Unintended Consequences: Why $15 an Hour in California and Seattle Reduces Employment for Low-Wage Workers

By Bob Shanahan

“The minimum wage law very clearly is misnamed. The real minimum wage is zero. That is what many inexperienced and low skilled people receive as a result of legislation that makes it illegal to pay them what they are currently worth to an employer,” wrote Thomas Sowell, noted economist, social theorist, and Senior Fellow at Stanford’s Hoover Institution, in Basic Economics: A Citizen’s Guide to the Economy.

 

The minimum wage was never meant to be an income to live off of and support a family with. It was meant to be an entry point into the workforce for low skilled workers or people getting their first jobs. The left continues to clamor for $15 an hour as the minimum wage, ignoring the simple economics that make this push absurd on its face. But this economic trend is only accelerating in cities and states, especially on the West Coast.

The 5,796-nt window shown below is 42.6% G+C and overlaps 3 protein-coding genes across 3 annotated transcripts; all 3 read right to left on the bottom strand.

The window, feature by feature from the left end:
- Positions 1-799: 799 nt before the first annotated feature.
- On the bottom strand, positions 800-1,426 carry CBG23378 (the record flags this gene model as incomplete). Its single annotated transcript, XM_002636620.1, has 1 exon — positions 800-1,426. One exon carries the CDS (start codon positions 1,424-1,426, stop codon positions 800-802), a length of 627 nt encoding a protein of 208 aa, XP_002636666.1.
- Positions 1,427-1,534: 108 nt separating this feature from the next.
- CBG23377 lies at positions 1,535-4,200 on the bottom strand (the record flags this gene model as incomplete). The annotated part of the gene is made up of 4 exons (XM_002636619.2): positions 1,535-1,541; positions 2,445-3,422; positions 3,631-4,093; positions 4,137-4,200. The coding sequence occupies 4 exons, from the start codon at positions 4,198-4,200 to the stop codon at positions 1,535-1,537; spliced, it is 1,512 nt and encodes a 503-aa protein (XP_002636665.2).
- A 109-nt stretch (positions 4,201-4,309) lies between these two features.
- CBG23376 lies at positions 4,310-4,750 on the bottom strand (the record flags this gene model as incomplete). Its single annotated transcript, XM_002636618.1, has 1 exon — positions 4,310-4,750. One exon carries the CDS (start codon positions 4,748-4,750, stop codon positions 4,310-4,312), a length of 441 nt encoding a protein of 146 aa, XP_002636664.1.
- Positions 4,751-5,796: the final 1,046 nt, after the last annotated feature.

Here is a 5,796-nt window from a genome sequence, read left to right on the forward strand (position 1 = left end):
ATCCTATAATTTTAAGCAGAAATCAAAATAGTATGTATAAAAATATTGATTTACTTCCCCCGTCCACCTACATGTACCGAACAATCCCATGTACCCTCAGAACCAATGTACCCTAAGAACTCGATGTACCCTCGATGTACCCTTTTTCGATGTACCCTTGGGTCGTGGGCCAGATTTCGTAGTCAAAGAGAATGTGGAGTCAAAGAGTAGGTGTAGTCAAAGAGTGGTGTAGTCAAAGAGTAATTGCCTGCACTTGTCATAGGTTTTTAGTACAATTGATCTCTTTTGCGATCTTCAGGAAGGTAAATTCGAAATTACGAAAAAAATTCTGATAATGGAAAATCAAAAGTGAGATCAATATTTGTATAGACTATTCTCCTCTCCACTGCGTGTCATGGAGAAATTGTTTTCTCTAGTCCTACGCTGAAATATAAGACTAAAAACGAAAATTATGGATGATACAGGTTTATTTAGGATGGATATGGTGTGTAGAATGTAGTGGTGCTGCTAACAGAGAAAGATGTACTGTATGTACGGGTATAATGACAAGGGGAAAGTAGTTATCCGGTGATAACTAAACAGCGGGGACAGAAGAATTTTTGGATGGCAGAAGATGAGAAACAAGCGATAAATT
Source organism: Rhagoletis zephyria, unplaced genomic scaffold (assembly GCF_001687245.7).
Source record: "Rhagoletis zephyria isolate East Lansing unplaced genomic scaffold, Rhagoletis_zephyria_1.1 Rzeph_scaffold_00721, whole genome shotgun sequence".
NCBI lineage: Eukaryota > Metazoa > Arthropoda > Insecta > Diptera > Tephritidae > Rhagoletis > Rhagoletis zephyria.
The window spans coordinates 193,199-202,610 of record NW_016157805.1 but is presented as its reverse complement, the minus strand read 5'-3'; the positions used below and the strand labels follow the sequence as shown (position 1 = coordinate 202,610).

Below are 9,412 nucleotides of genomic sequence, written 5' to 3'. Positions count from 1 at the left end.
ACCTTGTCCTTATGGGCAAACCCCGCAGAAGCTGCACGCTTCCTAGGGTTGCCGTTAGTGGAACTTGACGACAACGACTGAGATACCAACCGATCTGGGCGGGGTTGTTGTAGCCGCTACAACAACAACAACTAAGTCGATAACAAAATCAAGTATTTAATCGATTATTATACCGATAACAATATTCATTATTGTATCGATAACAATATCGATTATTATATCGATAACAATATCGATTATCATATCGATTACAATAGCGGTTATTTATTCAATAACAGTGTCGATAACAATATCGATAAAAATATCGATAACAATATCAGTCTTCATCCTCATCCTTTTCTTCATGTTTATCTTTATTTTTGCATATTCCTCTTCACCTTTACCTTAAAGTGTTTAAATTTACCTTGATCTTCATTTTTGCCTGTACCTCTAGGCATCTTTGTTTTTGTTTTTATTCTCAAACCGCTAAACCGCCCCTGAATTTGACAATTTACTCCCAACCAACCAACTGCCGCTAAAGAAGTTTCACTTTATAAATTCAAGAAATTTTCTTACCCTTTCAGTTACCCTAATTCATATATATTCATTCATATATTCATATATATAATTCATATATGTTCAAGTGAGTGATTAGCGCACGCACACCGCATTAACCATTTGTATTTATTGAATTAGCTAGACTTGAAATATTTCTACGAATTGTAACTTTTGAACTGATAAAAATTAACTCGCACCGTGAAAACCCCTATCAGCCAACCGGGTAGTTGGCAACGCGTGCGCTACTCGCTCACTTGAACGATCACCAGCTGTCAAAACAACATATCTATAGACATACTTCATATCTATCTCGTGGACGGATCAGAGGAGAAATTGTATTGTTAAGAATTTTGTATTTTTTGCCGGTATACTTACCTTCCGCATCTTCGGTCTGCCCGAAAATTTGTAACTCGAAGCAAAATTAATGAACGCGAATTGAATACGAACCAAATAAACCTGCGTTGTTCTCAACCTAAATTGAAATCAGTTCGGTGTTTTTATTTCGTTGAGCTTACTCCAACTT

The city of Seattle became the first big city to institute a $15 minimum wage which started in 2015 for the largest employers (500+ U.S. employees), who were mandated by the new law to pay any employee, regardless of their skill or experience, $15 an hour. Smaller companies (500 or less) must start paying $15 starting January 2019.

 

While Seattle’s city leaders had noble intentions, wanting to put more money into the pockets of hardworking low-wage workers, its reckless policy will have a catastrophic effect on the very people it was intended to help. And early data shows that job losses and reduced hours are mounting. The implementation of this high minimum wage will result in the loss of employment and accelerate automation in a number of industries, especially retail, services, and hospitality/accommodation. Many business owners already operate with razor thin profit margins and Seattle’s minimum wage has made it illegal for employers to pay employees what they are actually worth to their business.

 

 

Seattle is the most aggressive minimum wage policy the country has seen so far. The socialists running Seattle ignore basic economics and believe the added income low-wage workers will have following the higher minimum wage will offset any added employment costs to businesses and there will be a minimal, if any, decrease in employment.

 

Here are two studies that tell two different stories of the early effects of Seattle’s minimum wage experiment.